For though I preach the gospel, I have nothing to glory of: for necessity is laid upon me; yea, woe is unto me, if I preach not the gospel!

1 Corinthians 9:16

  
We have to share what we know!

My new home & new sisters: Gravatá

On the left, Sister Centeio from Cape Verde, in the middle, Sister Faulconer from Provo, Utah, on the right, Sister Broadbent from Ogden, Utah. In the background, the very rainy streets of
Gravatá, Pernambuco, Brazil. [courtesy Amy Dawson Broadbent]

Now I have two companions!  I did not know I would be in a trio — it was a big surprise!  Apparently there are a few trios of sisters right now.  I don’t know why — President doesn’t want to open more areas right now?  Lack of houses to rent to missionaries? Revelation?  But it’s cool to be  in a trio.  I especially appreciate how much faster doing the Area Book is.  The Area Book is a large binder with forms that you update for every visit with investigators.  It also has forms where you write the information for every new person who wants a visit and forms we give to the Ward Mission Leader about the help our investigators/recent converts/other members need from the ward.  I do not enjoy doing these forms and having three people means it’s that much faster.  It is also cool just to have two people to talk to and do stuff with.  It’s different teaching lessons together – I was so used to having one companion!

Sister Centeio and Sister Broadbent [courtesy Amy Dawson Broadbent]


I really miss Sister Arce and want very much to know what is happening in Palmares (we were teaching a couple of people who were really progressing that I hope might get baptized and continue as strong members of the church).  But Gravatá is great!  It is a little cooler at night and I can tell that I am sleeping significantly better here . . . when I am not being eaten by mosquitoes.  There are a lot of mosquitoes in our house and I am their favorite snack.  My first night here I woke up unbearably itchy, covered in bug bites and my companions were untouched!  I don’t know why it’s so much worse here than in Palmares.  But luckily the anti-itch cream saved the day (thank you, Mom).  I am going to have to go to bed wearing repellent.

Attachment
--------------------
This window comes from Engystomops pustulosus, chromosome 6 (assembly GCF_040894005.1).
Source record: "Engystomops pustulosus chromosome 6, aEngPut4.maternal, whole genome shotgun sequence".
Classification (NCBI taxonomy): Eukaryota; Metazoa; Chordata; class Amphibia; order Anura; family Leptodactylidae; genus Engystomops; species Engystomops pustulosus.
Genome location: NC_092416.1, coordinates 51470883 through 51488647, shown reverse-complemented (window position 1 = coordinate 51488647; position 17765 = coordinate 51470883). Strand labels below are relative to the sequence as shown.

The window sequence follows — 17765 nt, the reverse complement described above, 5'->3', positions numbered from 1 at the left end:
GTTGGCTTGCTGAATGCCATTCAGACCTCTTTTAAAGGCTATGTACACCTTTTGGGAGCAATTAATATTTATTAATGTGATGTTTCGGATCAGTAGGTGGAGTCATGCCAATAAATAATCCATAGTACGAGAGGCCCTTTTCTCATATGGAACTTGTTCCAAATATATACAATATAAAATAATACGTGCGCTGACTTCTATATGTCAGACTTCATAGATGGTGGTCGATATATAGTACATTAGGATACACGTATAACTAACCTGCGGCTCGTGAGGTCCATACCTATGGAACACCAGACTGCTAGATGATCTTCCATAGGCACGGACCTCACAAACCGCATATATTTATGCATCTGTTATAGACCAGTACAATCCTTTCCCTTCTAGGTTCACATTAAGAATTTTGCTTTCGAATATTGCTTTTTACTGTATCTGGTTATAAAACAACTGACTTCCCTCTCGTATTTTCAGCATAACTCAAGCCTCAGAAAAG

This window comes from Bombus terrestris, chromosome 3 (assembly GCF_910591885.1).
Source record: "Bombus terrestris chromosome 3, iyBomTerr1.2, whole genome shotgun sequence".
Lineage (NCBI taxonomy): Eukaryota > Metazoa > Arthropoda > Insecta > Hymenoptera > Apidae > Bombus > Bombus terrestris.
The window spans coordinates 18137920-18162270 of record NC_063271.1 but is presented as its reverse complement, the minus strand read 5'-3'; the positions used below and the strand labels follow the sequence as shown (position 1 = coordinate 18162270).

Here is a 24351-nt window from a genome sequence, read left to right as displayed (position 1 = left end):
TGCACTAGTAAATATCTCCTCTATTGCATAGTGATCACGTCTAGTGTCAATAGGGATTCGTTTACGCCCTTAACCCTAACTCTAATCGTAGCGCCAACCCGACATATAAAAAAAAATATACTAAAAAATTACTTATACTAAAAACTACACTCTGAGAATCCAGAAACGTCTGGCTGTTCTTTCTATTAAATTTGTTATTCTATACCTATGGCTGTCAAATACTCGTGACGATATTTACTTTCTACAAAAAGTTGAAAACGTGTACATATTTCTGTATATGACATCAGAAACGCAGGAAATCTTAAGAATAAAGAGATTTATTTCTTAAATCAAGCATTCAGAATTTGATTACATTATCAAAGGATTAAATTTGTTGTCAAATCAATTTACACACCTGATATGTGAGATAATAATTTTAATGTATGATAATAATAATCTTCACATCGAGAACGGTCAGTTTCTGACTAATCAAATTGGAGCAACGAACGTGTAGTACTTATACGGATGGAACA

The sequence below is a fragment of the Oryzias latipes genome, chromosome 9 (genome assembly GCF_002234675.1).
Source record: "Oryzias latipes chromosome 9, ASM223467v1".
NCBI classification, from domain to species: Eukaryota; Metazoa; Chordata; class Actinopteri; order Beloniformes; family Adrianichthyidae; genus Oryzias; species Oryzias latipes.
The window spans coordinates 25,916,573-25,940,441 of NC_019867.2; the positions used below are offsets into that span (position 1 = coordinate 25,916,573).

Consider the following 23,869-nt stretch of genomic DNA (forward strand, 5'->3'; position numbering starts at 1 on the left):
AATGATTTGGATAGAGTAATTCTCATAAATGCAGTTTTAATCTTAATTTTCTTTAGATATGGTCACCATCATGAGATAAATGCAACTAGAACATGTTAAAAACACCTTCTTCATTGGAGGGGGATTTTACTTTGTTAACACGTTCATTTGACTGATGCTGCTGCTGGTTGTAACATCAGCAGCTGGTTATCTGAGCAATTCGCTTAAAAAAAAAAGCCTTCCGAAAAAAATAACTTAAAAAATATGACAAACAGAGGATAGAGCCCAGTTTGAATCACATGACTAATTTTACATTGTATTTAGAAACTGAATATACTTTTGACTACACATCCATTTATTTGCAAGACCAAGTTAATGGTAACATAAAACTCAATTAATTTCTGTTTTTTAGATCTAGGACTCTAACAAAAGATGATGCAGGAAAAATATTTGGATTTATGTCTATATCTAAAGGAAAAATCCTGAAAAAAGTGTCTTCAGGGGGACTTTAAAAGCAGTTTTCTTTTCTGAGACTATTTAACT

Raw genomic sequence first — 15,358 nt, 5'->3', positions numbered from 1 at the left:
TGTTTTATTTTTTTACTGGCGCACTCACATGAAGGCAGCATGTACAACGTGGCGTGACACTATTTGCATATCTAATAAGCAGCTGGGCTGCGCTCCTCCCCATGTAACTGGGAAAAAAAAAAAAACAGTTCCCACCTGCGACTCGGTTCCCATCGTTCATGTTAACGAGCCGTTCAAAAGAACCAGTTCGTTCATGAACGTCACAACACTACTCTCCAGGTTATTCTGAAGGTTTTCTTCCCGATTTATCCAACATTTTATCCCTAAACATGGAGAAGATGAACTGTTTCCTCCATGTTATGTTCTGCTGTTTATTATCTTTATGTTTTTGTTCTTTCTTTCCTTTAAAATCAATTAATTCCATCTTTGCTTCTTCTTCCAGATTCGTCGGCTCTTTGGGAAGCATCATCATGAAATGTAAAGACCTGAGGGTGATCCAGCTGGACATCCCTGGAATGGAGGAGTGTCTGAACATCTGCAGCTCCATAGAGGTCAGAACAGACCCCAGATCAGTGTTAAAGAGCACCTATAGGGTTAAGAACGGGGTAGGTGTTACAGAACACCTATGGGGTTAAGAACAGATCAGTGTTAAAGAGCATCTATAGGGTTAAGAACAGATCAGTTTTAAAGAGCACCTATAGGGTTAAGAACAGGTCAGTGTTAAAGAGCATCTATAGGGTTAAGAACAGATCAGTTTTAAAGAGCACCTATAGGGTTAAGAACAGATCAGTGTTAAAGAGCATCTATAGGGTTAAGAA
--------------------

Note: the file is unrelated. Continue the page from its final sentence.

My new district


It’s a ward rather than a branch here so there are a lot more members.  There are a lot of great people in our ward.  

I gave a talk this Sunday.  It was very mais-ou-menos because I didn’t have a lot of time to prepare it and I didn’t write out all the words but it could have been a lot worse;  I’m sure it was better than the testimony I gave my first month in Palmares! 

Gravatá is a tourist city, so it’s a bit bigger than Palmares and has more stuff.  I am anxiously awaiting the six-reais [Brazilian currency] acai I plan to eat later today.  I told Sister Arce I was hoping to get blessed one day with an area with cheaper acai and I got my wish!  It is a lot less hilly here and it has been raining like crazy. 

Drenched! Dad always says that when crazy things happen it means you have good stories to tell. It’s an adventure! [Photo, courtesy Amy Dawson Broadbent]

We were drenched yesterday;  I loved it, although it is a bit inconvenient sometimes because our stuff gets all wet, we were wearing skirts, and the streets here turn into small lakes.  There were a couple of times we had to walk through some very sketchy water and I was telling my companions about how Dad always says that when crazy things happen it means you have good stories to tell.  It’s an adventure!  So we had an adventure to remember yesterday walking through the sheets of rain and lakes of sketchy water.  

The streets of Gravatá. But it is only the beginning of the rainy season!